The newest products. The latest technologies. Futuristic buildings. The potential and promise of the world of tomorrow! World’s fairs showcased all of this and more in elaborate and popular expositions that took place in cities around the globe for more than one hundred years. A new Wolfsonian teaching exhibition, Crisis and Commerce: World’s Fairs of the 1930s, is on view at FIU’s Frost Art Museum through January 5. Curated by Peter Clericuzio, academic programs manager at The Wolfsonian and adjunct lecturer in FIU’s history department, the exhibition complements a history department graduate course on world’s fairs that Clericuzio is teaching this semester.
Included are approximately seventy items drawn from The Wolfsonian’s extensive materials on world’s fairs—posters, architectural drawings, photographs, sculptures, medals, souvenirs, ephemera, and more—that together convey a tension inherent, though largely unacknowledged, in the exuberant world’s fairs of the 1930s. During that decade, a kind of golden age for world’s fairs, there was an abundance of expositions, with seven world’s fairs: in Antwerp and Liège in 1930, Chicago in 1933–34, Brussels in 1935, Paris in 1937, and New York as well as San Francisco in 1939–40. But those years were also a time of increasing global unrest.
“These fairs had an extraordinary visual and material power and pull. Almost none of us have experienced the world’s fairs of this era, and I hope this exhibition gives people a sense of their incredible draw,” says Clericuzio. He explains that the world’s fairs of the 1930s were linked by the theme of progress, the promise of a better future through technology. Yet, despite the fairs’ forward-looking optimism, the global situation was growing increasingly bleak.
“This exhibition explores the two sides of the coin of world’s fairs during that decade. It was an exciting world of modernity and progress and prosperity, but right around the corner was the political and economic turmoil of the time,” explains Clericuzio.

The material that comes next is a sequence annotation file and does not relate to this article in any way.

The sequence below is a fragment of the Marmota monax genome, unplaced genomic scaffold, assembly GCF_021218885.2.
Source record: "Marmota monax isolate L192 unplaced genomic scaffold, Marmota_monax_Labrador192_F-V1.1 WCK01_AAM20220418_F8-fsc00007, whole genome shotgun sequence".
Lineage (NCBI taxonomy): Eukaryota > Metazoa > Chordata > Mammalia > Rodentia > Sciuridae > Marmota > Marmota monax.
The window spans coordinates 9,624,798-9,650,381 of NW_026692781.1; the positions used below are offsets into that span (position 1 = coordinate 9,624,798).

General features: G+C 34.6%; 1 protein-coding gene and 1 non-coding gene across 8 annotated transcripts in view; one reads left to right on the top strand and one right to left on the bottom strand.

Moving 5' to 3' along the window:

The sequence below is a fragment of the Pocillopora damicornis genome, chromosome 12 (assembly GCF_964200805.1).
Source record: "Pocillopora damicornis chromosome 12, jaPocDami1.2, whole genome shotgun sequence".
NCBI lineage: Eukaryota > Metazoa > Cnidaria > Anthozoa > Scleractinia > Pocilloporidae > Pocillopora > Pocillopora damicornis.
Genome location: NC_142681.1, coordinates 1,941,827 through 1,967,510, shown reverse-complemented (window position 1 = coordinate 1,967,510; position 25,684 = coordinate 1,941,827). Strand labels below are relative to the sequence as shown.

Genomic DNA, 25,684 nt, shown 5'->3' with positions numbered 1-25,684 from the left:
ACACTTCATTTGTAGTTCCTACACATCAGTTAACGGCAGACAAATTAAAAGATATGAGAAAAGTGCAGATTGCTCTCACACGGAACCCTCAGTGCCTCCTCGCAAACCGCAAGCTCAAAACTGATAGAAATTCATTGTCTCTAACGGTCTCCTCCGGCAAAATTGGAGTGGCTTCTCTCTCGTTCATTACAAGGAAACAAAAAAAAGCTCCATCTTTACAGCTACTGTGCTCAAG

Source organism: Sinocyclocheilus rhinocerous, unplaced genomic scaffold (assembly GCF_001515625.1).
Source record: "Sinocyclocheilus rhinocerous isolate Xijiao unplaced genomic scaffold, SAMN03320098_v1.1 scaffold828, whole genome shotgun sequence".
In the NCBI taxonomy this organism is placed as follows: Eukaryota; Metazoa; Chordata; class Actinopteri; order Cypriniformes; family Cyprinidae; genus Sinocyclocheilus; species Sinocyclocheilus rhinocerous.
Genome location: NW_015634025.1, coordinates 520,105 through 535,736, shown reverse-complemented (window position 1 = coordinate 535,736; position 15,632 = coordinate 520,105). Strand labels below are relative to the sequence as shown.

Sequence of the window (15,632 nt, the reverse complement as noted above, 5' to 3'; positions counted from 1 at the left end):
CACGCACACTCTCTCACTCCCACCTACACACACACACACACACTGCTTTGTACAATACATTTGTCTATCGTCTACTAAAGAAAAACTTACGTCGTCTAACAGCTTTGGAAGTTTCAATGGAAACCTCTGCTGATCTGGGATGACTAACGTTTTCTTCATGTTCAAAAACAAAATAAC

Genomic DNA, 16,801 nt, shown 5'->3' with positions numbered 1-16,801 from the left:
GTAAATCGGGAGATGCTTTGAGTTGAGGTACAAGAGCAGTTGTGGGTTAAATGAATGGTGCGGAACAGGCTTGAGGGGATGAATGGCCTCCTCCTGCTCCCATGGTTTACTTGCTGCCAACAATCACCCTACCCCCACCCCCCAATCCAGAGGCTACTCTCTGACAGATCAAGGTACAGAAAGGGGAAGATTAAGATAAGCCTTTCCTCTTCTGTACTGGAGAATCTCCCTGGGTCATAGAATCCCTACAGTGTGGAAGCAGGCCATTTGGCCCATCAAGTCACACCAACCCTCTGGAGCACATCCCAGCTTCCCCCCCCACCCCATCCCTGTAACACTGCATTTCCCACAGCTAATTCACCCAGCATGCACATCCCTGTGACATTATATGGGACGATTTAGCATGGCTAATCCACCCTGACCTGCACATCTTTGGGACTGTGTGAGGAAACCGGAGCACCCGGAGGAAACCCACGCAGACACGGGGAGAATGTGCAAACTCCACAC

Themes explored in Crisis and Commerce include: modernity and progress, often expressed through the architecture of the fair buildings themselves as well as through a celebration of technology; commerce and prosperity, as cities, countries, and corporations marketed themselves through the fairs; harmony, celebration, and commemoration, marked by the emphasis on the contributions each participating nation made to the world community and a focus on international harmony; and turmoil, which, while rarely explicitly acknowledged, was an undercurrent until the outbreak of World War II in 1939–40, during the New York and San Francisco fairs.
A maquette by sculptor Alfonso Iannelli titled The Threatening Shadow (pictured), a model for a sculpture proposed for the 1939 New York World’s Fair that was ultimately rejected, points to the difficult world situation at the time. Clericuzio explains that Iannelli intended the forty-foot-high sculpture to serve as a warning to America about the growing threats of Nazism and Fascism. “You can see the group of soldier’s helmets along with bayonet-like protrusions and a row of arms raised in a Nazi or Fascist salute. Iannelli wanted to awaken the American public to the threats to world peace posed by the Nazis and Fascists,” says Clericuzio.
The exhibition is a teaching tool for Clericuzio’s course World’s Fairs: Design, Display and Politics 1850–1950. The students spend several class sessions in the exhibition gallery, and multiple assignments are structured around the exhibition. In addition, other courses at FIU have toured the exhibition.
The challenges of curating the exhibition included narrowing down the selection of items to be displayed from The Wolfsonian’s extensive world’s fairs’ holdings. “The Wolfsonian has one of the best collections of world’s fairs’ materials anywhere in the world, especially American and 1930s items,” Clericuzio notes. “In addition to investigating the themes and backdrop of the 1930s fairs, this exhibition is also a means to show—and show off—these materials.”
Poster, Chicago World’s Fair – A Century of Progress, 1833–1933, c. 1933
Weimer Pursell (American, 1906–1974), designer
Neely Printing Co., Chicago, Illinois, printer
40 5/8 in x 27 1/8 in
The Wolfsonian–FIU, The Mitchell Wolfson, Jr Collection, 85.4.90
Bottom (click to enlarge):
Postcard, Exposition Internationale – Liège 1930, 1930
H. Michel, designer
Imprimerie Bernard, Liège, Belgium, printer
5 7/8 in x 4 1/8 in
The Wolfsonian–FIU, The Mitchell Wolfson, Jr. Collection, 86.19.14
Ashtray, 1939 Golden Gate International Exposition – San Francisco Bay, 1938
Homer Laughlin China Company, Newell, West Virginia, manufacturer
6 3/8 in dia
The Wolfsonian–FIU, The Mitchell Wolfson, Jr. Collection, XX1990.1633
Maquette, The Threatening Shadow, c. 1938
Alfonso Iannelli (American, b. Italy, 1888–1965)
11 1/4 x 17 x 16 in
The Wolfsonian–FIU, The Mitchell Wolfson, Jr. Collection, 83.6.2